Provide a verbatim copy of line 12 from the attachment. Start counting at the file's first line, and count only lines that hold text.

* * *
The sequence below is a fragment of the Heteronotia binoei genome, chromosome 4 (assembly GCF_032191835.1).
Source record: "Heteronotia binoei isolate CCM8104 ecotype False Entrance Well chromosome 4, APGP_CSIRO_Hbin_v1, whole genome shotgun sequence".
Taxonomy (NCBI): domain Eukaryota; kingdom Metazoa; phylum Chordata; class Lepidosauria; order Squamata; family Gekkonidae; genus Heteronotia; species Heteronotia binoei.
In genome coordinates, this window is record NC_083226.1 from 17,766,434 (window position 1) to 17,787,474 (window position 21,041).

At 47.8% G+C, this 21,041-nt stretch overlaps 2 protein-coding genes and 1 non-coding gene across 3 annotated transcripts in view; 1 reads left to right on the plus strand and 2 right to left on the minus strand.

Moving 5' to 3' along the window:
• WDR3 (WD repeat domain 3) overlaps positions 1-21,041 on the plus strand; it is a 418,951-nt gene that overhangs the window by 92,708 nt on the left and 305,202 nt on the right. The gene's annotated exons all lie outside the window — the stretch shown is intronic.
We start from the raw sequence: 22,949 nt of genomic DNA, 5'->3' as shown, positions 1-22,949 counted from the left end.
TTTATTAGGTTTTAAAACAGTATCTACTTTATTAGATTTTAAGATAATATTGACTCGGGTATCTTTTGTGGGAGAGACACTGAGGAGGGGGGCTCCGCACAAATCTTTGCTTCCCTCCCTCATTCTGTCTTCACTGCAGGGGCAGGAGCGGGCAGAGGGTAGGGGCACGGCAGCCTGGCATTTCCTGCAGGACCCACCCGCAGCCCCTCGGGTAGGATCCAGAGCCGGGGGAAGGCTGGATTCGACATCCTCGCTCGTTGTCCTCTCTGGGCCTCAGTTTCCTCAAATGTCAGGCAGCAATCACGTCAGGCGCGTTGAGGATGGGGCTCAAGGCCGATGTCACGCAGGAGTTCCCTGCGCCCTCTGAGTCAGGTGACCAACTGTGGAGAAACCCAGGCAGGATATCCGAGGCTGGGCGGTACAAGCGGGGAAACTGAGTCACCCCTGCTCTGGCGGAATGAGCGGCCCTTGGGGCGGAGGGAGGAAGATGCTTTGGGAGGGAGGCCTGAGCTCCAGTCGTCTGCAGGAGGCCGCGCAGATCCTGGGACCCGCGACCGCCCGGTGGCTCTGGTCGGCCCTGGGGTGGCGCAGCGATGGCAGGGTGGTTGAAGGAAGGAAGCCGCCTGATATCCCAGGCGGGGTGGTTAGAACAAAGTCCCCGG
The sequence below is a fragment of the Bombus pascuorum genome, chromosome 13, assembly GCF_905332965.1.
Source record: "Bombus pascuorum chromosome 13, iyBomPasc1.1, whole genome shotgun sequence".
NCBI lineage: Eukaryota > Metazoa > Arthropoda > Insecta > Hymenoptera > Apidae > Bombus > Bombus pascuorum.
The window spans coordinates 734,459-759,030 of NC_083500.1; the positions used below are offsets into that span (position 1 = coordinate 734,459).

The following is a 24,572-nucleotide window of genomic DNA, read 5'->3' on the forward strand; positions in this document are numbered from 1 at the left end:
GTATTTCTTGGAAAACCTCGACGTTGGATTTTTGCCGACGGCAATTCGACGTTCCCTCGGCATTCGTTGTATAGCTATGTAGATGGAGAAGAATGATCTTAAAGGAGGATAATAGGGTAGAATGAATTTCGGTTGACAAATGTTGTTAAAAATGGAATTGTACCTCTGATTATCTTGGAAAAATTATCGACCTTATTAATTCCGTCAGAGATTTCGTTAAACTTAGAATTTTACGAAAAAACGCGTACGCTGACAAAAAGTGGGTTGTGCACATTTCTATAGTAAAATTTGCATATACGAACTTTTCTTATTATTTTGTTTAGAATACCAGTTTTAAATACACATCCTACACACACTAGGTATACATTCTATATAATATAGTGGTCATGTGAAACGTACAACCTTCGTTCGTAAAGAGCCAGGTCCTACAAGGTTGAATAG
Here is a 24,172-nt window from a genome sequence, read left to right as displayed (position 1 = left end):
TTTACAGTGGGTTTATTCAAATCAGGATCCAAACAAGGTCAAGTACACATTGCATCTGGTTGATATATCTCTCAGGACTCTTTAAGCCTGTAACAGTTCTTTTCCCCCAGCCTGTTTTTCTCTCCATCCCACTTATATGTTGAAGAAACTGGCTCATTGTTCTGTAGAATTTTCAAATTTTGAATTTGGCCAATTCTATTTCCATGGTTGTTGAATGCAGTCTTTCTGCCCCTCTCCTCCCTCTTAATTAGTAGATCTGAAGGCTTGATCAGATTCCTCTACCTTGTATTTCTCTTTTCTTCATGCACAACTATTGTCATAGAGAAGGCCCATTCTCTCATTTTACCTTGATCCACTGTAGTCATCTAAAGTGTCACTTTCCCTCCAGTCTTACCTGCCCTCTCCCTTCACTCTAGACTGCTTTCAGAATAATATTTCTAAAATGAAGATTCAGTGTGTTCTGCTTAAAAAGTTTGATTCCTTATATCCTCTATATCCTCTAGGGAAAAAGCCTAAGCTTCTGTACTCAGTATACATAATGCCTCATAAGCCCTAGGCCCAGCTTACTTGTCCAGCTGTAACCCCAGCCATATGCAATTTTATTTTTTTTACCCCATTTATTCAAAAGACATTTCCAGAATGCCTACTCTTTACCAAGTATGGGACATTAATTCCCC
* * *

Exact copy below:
NCBI lineage: Eukaryota > Metazoa > Arthropoda > Insecta > Hymenoptera > Apidae > Bombus > Bombus pascuorum.